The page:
The Transportation Commission can’t raise tolls on its own without the Legislature stepping in, and Sen. Pam Roach and Tim Eyman are arguing against lifting that voter-imposed restriction.
If that scenario sounds familiar, yes, you have heard this before. The same dynamic was at work after Eyman-backed Initiative 1053 passed in 2010, and the issue was debated during a 2011 campaign for Eyman’s failed I-1125.
Now it’s another Eyman initiative at play: I-1185, which passed last November. While its main goal was a now-declared-unconstitutional impediment to tax increases, the measure also made it harder to raise fees such as tolls, license charges and tuition. The measures require the elected Legislature, rather than appointed officials like the transportation commissioners or university trustees, to have the final say on fees. It was almost identical to I-1053, and the governor’s budget office confirmed to Roach last week that it has similar effects on taxes (below), in a letter she released today.
Toll-setting authority is like a hot potato. Lawmakers don’t want to take politically tough votes to set tolls, and they know that the state treasurer says having lawmakers in charge would raise borrowing costs. So they restored the authority to the Transportation Commission in 2011, and voters bounced it back to lawmakers in 2012. Now will lawmakers send it back with another volley?
“What they will do here in Olympia is they will try desperately to divest the Legislature of its responsibility,” said Roach, an Auburn Republican who is part of a Republican-dominated majority in the Senate. “This is going to be an interesting test of what this majority coalition can do.”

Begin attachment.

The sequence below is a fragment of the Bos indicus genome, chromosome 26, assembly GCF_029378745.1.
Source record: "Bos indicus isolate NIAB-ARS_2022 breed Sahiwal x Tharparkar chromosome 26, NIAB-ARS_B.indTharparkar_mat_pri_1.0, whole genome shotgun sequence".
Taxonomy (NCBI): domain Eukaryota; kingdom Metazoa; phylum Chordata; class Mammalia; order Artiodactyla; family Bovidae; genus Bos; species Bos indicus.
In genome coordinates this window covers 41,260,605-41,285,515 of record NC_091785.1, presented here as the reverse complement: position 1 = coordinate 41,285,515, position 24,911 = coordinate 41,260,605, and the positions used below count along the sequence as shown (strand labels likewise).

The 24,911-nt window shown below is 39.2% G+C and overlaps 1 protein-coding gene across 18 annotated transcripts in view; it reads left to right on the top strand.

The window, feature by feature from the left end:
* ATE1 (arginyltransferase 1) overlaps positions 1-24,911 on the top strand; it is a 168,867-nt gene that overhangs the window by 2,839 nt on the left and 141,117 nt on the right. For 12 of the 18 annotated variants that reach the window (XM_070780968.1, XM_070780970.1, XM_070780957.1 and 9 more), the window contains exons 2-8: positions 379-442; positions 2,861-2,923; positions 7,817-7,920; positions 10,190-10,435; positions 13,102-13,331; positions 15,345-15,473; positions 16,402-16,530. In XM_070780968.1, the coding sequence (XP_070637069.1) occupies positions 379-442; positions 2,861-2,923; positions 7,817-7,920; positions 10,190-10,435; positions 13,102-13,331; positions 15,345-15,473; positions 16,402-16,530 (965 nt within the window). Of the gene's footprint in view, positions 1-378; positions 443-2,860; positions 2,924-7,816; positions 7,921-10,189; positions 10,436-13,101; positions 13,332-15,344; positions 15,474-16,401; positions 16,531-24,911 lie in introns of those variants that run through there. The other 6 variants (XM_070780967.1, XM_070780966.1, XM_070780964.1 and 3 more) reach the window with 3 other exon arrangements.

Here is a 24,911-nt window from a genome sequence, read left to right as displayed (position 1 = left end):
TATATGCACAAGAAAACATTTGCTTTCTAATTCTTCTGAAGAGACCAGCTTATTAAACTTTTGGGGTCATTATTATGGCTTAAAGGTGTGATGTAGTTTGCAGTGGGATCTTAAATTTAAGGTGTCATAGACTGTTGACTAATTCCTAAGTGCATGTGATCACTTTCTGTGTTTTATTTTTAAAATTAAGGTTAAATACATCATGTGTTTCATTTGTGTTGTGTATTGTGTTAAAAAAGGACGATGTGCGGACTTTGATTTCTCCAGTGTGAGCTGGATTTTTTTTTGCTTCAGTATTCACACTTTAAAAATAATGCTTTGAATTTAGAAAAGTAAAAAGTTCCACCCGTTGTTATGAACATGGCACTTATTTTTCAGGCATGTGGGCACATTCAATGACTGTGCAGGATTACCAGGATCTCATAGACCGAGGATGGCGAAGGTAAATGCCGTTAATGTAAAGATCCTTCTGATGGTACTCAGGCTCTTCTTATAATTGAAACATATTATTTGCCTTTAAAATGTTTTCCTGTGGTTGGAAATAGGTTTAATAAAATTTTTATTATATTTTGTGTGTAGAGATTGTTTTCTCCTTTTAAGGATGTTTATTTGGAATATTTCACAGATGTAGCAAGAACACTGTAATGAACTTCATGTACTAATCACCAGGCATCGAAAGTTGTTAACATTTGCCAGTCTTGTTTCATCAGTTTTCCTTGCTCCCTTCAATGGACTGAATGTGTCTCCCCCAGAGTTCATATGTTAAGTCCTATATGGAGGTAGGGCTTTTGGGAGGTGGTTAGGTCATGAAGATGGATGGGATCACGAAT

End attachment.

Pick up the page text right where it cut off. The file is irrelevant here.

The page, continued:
Or what it wants to do. The 2011 votes to re-delegate the authority were bipartisan and had support from GOP Sen. Curtis King, now the Transportation Committee co-chairman. I couldn’t immediately reach King.
Regardless, while Eyman is suggesting in e-mails to his supporters and press that this will stop tolls dead in their tracks, the Transportation Commission had anticipated this.
Officials there have said they expect the Legislature to restore their authority before the commission votes May 20 in Gig Harbor on a Tacoma Narrows bridge toll increase. (It recommends an increase next week, then goes into a public process).
Commission Executive Director Reema Griffith said today the board isn’t taking anything for granted and has informed key lawmakers of the situation. She said if tolls don’t go up on Tacoma Narrows drivers, the bridge would have to dip into the state account that is funded by gas tax revenue.
UPDATE 3/14: King said he expects the Senate budget to reinstate the Transportation Commission’s authority.